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IMAGE DISTRIBUTED FOR RELIANT - Texas Gov. Greg Abbott speaks at the valve turning ceremony for the Petra Nova carbon capture and enhanced oil recovery system on Thursday, April 13, 2017, in Fort Bend County, southwest of Houston. Petra Nova, a 50-50 joint venture by NRG Energy and JX Nippon Oil & Gas Exploration, captures more than 90 percent of CO2 from a 240 MW equivalent slipstream of flue gas off an existing coal-fueled electrical generating unit at the WA Parish power plant and uses it to increase oil production at a mature oil field owned by Petra Nova and Hilcorp Energy. (Paul Ladd/AP Images for Reliant)

Texas Gov. Greg Abbott signed a bill banning sanctuary cities


Texas Gov. Greg Abbott signed a bill banning sanctuary cities Sunday night. 

The law effectively prohibits cities from declaring themselves "sanctuary cities" and will allow police officers in the state to ask about a person's immigration status. In addition, Abbott said any official who refuses to cooperate with federal immigration enforcement could face jail time.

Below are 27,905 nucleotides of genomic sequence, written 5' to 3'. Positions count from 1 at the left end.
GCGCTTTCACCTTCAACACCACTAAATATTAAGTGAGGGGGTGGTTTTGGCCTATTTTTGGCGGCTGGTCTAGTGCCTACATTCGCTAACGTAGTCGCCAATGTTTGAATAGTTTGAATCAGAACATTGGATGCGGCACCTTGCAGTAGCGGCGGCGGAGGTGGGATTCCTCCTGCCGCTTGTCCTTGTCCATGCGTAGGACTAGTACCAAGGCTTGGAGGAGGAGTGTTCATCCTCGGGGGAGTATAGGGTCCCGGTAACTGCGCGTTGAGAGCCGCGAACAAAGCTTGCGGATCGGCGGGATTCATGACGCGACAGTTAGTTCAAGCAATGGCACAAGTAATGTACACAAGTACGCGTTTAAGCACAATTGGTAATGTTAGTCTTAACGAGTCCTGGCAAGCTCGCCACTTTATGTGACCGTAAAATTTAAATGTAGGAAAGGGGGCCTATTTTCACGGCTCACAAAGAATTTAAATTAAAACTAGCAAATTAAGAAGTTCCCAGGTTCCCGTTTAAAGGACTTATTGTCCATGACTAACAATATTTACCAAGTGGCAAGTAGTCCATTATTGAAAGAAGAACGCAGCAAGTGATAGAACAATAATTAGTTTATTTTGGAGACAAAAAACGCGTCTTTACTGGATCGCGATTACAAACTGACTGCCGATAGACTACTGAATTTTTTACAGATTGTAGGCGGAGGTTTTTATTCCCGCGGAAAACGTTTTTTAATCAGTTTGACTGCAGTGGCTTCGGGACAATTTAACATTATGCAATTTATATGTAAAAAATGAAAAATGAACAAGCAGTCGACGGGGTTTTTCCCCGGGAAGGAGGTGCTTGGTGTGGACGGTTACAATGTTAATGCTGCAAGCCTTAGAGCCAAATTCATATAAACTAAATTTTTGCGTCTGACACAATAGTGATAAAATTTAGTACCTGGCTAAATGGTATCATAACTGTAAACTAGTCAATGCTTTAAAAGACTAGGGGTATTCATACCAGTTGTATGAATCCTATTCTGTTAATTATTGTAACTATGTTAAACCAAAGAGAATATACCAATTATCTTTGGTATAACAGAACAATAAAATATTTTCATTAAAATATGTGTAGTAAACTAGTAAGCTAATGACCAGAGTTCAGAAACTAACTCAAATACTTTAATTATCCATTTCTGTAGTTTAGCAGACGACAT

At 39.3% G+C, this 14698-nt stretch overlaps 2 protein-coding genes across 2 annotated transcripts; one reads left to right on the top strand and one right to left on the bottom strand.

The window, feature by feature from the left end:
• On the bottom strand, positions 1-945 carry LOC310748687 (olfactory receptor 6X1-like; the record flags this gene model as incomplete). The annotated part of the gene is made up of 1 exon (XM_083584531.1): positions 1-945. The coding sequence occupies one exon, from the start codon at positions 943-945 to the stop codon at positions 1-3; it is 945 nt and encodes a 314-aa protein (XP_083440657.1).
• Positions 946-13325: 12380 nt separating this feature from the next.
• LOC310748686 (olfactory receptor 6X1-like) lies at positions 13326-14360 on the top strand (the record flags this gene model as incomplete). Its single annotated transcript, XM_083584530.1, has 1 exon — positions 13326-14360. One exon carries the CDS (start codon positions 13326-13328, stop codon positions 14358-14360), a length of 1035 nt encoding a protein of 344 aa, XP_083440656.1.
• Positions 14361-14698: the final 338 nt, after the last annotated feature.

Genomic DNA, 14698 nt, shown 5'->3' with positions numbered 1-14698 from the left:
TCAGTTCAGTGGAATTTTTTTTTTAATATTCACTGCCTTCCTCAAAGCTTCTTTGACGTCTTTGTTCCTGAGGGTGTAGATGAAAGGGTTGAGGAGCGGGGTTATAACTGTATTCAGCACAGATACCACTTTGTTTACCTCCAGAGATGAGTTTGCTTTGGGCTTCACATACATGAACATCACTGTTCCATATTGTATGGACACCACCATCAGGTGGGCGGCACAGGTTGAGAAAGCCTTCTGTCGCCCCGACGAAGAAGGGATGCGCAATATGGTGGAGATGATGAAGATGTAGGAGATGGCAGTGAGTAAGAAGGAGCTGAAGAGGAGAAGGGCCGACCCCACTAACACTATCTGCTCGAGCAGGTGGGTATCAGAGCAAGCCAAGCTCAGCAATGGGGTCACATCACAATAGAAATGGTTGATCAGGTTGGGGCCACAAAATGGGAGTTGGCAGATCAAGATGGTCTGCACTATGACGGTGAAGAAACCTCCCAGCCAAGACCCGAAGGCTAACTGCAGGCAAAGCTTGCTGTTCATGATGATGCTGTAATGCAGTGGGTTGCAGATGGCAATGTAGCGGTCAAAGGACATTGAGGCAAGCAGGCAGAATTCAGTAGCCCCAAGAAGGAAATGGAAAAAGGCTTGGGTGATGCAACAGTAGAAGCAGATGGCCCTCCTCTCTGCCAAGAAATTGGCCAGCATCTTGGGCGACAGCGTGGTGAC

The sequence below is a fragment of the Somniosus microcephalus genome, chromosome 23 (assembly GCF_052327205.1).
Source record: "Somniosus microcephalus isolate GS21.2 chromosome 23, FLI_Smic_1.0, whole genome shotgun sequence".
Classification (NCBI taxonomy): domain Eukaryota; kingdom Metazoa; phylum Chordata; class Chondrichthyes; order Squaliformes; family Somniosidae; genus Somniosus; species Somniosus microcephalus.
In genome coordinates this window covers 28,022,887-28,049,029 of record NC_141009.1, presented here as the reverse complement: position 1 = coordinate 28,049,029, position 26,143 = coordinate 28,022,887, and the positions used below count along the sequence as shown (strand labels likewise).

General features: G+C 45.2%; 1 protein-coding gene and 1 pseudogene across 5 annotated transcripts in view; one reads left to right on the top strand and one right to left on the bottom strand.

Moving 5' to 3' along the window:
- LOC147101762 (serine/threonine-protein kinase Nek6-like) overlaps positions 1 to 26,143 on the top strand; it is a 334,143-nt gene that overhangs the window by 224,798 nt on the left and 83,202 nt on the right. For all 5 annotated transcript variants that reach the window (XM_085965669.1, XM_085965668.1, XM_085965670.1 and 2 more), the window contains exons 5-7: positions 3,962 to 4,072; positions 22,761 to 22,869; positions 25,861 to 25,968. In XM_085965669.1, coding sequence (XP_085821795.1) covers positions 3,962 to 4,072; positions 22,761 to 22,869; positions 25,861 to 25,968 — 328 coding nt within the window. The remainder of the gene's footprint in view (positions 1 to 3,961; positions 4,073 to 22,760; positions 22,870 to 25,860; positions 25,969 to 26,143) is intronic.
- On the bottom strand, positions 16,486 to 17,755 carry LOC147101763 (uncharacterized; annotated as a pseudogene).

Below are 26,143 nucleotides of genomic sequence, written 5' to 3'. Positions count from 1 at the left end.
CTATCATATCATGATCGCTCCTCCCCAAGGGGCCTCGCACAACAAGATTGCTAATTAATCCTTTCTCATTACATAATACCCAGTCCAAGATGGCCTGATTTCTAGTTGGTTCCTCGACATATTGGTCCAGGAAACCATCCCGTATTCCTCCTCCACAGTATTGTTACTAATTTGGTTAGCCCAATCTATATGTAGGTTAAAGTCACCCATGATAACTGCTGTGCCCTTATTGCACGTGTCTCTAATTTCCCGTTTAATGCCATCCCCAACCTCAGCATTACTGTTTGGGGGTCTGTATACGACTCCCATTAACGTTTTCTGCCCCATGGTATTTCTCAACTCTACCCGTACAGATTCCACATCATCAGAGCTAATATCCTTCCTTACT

Abbot signed the bill during a Facebook Live, without notifying the public in advance.

"Citizens expect law enforcement officers to enforce the law, and citizens deserve law breakers to face legal consequences," he said. "Texans expect us to keep them safe, and that is exactly what we are going to do."

Democrats and immigrant rights supporters have said this a “show-me-your-papers” measure that will be used to discriminate against Latinos. Police departments across Texas have been largely against the bill, but Abbott said the law will prevent anyone from "harboring people who have committed dangerous crimes."

The ACLU of Texas tweeted that the law gives "Texas police a license to discriminate."

In addition, the ACLU of Texas released a statement saying that the law would only encourage racial profiling, clog Texas jails and remove democratically elected representatives from office if they fail to comply. 

“This is not the Texas I know,” Terri Burke, executive director of the ACLU of Texas, said in a statement. “This racist and wrongheaded piece of legislation ignores our values, imperils our communities and sullies our reputation as a free and welcoming state."

The Associated Press contributed to this report. 

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